Heroin abuse is a growing epidemic in the United States. SInce 2001 the number of deaths by Heroin overdose have continued to rise at a drastic level. In 2014 more than 10,000 men and 2,000 women died from heroin overdose according to the National Institute on Drug Abuse.
The effects of Heroin
Heroin is a highly addictive drug, taking no time for a user to develop a dependency. Users are drawn to the drug for its euphoric, numbing effects. It is commonly snorted in powder form or liquified and injected directly into the vein for immediate effects.
Developing a Dependency to Heroin
Prolonged use of the drug results in the brain developing a dependency, unable to function without its effects. When the effects of the drug begin to wear off the individual will begin to experience uncomfortable, even painful symptoms of withdrawal. As quick as the withdrawal begins, a heroin addict will do whatever they can to get their next fix.
Increased Doses Heightens the Risk of Overdose
Regular heroin abusers will develop a tolerance to the drug, requiring larger doses to achieve the desired effects. This makes a dangerous drug even more dangerous. Increases doses of heroin can easily lead to an overdose, resulting in death more times than not. According to the CDC found in 2013, of the 43,982 deaths due to drug poisoning, 81% were unintentional – while 12% were intentional suicides and 6% were of undetermined intent.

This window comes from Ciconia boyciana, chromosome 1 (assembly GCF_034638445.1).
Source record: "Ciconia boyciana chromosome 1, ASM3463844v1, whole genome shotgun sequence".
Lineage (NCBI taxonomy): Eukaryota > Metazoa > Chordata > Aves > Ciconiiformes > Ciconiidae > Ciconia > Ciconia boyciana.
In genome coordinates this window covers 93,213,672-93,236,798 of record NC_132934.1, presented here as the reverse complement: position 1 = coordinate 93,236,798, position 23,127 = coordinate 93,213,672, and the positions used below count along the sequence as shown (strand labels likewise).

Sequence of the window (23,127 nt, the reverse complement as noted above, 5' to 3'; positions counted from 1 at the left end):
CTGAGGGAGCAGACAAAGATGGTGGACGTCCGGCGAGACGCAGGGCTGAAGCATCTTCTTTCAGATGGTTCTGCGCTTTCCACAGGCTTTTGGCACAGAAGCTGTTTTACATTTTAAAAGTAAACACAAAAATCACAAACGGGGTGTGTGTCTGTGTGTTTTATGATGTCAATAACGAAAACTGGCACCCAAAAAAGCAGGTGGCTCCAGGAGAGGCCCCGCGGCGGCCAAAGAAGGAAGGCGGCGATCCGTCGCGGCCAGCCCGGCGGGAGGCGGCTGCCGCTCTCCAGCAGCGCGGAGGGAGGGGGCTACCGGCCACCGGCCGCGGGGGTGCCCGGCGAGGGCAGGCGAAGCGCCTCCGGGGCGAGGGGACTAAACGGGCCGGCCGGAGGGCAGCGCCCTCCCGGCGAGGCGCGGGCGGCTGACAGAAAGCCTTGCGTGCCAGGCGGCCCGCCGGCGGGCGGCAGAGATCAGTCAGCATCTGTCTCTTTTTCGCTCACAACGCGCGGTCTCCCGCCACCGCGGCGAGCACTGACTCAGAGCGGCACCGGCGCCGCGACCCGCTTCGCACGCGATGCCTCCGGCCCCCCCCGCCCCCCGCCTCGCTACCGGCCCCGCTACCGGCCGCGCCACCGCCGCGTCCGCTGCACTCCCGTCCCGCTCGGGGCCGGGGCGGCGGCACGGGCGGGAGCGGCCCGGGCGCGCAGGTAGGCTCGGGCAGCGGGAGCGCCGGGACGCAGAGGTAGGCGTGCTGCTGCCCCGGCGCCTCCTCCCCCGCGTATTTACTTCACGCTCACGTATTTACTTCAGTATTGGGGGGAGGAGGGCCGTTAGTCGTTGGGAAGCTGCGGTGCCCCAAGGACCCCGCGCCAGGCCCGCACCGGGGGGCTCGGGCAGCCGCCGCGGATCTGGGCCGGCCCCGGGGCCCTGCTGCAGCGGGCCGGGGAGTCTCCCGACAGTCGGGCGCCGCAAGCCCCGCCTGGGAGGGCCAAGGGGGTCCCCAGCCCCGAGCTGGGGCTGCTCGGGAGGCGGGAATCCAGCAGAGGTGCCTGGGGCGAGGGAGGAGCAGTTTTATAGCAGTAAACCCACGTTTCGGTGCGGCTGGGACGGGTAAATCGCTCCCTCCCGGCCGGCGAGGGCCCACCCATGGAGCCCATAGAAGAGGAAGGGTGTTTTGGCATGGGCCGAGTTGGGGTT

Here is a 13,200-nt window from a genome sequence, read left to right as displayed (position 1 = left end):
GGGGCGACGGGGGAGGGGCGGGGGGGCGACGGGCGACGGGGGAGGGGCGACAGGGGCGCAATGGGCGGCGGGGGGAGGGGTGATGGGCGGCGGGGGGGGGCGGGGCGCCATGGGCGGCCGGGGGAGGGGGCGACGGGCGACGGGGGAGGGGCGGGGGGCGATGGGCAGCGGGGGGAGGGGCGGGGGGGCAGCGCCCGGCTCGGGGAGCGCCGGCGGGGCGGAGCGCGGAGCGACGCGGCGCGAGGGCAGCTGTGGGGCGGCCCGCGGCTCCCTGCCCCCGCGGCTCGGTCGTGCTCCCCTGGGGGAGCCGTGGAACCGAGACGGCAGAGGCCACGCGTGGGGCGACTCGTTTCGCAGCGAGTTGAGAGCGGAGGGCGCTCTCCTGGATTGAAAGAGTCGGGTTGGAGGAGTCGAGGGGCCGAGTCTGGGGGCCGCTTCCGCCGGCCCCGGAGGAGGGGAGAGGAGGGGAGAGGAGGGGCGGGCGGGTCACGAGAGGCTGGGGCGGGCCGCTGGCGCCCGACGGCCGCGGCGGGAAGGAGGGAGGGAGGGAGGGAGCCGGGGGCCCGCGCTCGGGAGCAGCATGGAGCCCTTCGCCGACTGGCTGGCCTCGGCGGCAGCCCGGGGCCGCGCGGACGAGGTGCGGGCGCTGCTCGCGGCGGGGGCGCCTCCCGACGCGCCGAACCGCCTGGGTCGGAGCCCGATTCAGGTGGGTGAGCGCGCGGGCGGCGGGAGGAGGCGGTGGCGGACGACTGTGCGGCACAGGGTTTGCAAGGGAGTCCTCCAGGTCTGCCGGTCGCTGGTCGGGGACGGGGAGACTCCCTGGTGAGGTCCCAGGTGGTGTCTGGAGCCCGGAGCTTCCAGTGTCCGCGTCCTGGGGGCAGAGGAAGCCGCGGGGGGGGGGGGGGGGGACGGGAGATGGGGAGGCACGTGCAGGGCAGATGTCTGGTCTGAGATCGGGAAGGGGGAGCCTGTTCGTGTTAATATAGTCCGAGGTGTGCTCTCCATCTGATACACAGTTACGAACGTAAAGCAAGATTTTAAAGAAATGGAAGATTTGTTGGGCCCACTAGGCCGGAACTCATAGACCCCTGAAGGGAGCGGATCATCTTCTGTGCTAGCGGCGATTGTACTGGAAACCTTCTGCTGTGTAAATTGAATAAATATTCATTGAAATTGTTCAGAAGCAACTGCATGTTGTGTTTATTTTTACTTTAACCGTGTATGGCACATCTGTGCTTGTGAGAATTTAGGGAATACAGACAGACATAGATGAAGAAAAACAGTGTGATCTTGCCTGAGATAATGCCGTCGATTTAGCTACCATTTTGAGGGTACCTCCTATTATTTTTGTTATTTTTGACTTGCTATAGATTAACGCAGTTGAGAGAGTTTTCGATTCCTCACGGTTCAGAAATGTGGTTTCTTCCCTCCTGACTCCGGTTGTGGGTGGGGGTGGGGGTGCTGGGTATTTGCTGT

Just How Deadly is Heroin?
Heroin has the third most frequent drug related emergency visit with reports showing 258,482 emergency department visits related to heroin use in 2011. In more recent years, there was over 50,000 drug related overdoses in 2014, heroin accounting for 61% of those. With a death rate steadily increasing since 2001, it is clear that Heroin is one of the most deadly illicit drugs in the United States today.